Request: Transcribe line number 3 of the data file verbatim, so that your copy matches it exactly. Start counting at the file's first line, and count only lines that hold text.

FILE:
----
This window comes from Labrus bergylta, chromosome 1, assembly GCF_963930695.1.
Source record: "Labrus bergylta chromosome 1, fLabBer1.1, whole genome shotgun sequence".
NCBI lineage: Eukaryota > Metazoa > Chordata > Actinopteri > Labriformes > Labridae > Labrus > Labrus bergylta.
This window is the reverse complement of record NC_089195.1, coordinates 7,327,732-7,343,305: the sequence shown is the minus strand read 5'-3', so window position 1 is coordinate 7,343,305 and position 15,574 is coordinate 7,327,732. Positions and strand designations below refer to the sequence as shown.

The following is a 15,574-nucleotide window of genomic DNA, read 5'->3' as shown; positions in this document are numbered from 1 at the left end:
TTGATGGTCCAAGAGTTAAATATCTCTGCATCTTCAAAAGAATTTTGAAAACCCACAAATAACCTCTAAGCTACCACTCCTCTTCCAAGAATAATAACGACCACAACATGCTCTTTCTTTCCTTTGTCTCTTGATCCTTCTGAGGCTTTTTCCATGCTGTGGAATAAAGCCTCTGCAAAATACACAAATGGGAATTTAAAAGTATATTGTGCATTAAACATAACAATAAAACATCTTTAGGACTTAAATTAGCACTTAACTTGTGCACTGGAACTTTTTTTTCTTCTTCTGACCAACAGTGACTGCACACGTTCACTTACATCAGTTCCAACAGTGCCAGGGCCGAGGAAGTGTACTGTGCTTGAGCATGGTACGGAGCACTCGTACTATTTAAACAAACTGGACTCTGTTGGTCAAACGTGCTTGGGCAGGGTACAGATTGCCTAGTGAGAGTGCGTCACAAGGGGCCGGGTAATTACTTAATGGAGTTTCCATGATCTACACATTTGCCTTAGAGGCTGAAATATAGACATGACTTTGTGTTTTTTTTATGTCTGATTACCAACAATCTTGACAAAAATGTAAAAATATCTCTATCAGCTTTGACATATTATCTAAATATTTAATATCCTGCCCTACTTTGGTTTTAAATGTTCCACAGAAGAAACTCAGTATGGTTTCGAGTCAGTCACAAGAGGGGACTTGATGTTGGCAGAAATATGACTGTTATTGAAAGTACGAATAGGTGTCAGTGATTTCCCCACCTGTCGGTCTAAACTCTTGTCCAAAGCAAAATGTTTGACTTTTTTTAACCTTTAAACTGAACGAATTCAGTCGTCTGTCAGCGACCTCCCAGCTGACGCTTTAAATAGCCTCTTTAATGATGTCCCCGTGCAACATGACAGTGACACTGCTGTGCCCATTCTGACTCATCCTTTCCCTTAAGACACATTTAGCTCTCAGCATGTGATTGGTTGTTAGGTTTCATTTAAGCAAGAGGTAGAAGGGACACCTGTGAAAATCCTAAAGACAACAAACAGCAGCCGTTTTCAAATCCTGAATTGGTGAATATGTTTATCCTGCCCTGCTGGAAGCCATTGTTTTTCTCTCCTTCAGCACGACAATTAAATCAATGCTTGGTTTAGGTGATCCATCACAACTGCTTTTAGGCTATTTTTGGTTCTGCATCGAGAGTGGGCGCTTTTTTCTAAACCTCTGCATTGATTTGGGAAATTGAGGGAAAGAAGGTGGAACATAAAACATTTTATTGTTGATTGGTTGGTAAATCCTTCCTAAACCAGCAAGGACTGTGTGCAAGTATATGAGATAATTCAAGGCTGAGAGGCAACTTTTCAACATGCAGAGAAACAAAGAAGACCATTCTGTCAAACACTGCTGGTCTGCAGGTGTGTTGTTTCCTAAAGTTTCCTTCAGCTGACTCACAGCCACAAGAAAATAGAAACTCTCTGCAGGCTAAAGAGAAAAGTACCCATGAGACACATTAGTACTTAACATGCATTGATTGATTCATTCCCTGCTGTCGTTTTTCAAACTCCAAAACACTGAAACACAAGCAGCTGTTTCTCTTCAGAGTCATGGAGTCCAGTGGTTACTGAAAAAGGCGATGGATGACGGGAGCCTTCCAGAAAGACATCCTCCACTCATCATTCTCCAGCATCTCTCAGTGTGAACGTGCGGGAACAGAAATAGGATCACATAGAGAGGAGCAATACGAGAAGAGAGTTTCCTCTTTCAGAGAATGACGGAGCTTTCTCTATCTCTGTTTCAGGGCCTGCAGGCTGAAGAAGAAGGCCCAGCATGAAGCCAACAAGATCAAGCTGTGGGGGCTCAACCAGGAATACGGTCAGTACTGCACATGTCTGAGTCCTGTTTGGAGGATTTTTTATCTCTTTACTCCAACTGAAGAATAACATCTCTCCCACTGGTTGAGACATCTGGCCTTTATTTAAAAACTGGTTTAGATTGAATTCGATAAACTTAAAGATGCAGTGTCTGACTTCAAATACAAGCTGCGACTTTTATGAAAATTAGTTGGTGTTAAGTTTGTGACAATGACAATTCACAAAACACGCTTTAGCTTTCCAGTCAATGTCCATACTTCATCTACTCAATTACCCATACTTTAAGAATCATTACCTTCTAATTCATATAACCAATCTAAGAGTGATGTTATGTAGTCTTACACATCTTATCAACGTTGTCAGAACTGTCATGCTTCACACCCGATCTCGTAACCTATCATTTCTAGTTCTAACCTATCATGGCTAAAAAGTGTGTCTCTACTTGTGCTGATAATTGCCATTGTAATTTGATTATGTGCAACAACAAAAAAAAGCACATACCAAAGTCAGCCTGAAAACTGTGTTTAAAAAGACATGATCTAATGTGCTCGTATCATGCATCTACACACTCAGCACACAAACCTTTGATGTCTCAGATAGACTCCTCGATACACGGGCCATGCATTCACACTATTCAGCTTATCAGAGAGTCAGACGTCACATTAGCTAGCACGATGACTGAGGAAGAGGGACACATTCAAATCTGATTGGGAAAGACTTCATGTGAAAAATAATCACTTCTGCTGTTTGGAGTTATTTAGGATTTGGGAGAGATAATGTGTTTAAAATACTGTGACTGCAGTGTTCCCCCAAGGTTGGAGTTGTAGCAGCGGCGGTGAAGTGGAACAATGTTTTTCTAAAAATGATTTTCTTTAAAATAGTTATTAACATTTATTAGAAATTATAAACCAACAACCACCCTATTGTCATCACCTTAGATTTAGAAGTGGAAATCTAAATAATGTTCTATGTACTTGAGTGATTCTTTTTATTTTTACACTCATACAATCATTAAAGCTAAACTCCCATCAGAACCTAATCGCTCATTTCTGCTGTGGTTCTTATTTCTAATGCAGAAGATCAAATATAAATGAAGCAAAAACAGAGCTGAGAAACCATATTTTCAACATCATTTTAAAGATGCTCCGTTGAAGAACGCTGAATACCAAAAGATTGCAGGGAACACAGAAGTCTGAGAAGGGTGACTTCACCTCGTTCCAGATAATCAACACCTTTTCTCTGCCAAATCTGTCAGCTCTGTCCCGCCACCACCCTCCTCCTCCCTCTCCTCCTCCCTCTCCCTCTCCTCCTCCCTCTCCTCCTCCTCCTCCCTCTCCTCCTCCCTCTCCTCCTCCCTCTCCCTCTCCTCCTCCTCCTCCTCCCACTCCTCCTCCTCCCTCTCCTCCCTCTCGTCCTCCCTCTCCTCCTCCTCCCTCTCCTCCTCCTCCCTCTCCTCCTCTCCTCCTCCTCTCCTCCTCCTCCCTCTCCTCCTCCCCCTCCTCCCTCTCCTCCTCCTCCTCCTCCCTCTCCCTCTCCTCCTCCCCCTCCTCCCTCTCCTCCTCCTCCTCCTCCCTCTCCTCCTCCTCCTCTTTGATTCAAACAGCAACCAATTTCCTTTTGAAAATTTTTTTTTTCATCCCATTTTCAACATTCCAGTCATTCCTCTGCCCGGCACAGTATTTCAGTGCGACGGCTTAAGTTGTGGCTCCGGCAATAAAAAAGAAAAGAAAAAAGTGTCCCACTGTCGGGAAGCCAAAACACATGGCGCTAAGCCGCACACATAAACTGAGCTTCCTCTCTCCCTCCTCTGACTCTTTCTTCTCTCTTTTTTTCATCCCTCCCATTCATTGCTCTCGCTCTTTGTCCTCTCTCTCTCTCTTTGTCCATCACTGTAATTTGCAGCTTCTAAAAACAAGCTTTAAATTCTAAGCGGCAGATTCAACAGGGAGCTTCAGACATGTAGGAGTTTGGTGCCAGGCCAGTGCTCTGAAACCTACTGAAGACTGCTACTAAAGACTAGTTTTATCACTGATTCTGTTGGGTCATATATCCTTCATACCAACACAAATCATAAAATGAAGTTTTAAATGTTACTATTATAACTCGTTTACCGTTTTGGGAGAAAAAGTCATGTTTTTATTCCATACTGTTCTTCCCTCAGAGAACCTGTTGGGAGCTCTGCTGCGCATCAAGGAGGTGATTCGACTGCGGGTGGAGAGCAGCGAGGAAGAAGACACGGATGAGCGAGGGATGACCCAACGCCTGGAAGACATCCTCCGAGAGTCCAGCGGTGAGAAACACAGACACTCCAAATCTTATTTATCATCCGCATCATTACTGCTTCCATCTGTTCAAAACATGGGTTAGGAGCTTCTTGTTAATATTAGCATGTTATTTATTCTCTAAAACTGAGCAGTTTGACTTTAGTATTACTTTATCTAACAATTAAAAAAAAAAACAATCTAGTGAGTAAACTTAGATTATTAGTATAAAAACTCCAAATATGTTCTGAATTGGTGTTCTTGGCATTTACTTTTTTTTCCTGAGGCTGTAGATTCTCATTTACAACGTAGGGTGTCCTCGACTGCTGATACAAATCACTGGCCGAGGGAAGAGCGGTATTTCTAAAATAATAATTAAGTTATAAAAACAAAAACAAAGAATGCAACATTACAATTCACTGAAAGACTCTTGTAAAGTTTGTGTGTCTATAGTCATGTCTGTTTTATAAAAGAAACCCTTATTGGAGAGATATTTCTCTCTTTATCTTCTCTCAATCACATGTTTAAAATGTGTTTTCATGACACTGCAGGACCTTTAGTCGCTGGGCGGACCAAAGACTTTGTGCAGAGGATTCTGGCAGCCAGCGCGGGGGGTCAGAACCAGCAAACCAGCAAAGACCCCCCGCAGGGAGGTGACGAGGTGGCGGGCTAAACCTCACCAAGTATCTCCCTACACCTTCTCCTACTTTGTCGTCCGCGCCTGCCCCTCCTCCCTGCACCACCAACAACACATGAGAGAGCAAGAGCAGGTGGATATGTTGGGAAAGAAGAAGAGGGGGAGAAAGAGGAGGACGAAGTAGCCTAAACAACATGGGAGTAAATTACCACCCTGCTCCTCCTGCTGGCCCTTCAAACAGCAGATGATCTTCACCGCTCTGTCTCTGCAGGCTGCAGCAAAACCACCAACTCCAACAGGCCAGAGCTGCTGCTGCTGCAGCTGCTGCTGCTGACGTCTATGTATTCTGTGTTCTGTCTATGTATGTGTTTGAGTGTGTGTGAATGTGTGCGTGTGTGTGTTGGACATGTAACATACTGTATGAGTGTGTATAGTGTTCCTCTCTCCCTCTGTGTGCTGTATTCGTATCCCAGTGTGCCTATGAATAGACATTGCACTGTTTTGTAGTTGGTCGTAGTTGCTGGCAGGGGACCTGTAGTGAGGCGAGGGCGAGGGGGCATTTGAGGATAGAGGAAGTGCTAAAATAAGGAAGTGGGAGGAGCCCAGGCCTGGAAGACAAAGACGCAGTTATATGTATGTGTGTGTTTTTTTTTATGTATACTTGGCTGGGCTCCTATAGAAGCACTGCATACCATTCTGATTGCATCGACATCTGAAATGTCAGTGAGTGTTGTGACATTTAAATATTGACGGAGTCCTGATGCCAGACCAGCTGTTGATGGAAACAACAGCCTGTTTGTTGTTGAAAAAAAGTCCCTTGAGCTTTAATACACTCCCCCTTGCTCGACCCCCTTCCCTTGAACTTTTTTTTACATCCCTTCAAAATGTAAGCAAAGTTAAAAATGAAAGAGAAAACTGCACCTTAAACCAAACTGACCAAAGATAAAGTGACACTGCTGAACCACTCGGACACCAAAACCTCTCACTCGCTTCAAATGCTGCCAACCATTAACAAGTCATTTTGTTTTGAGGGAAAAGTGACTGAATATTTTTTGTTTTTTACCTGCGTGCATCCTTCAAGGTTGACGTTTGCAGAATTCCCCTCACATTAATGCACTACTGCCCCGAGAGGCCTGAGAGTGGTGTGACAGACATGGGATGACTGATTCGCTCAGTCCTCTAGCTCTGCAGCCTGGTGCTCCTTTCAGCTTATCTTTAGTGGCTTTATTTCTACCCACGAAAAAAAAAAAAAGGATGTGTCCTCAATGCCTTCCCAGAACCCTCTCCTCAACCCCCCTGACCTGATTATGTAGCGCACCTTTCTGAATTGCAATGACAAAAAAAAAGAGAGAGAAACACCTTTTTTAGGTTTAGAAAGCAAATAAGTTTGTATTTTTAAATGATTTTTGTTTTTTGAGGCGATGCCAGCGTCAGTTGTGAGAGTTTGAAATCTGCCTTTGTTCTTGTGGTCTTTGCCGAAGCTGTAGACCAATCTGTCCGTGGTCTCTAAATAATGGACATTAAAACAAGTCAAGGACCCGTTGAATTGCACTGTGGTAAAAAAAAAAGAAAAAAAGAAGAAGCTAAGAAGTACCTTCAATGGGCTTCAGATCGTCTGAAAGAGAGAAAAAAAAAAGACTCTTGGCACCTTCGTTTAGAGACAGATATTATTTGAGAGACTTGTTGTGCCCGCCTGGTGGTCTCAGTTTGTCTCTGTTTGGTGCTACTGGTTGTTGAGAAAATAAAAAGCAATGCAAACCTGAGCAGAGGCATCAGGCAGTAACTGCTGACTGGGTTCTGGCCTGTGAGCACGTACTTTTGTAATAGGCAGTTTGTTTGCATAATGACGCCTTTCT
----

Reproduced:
NCBI lineage: Eukaryota > Metazoa > Chordata > Actinopteri > Labriformes > Labridae > Labrus > Labrus bergylta.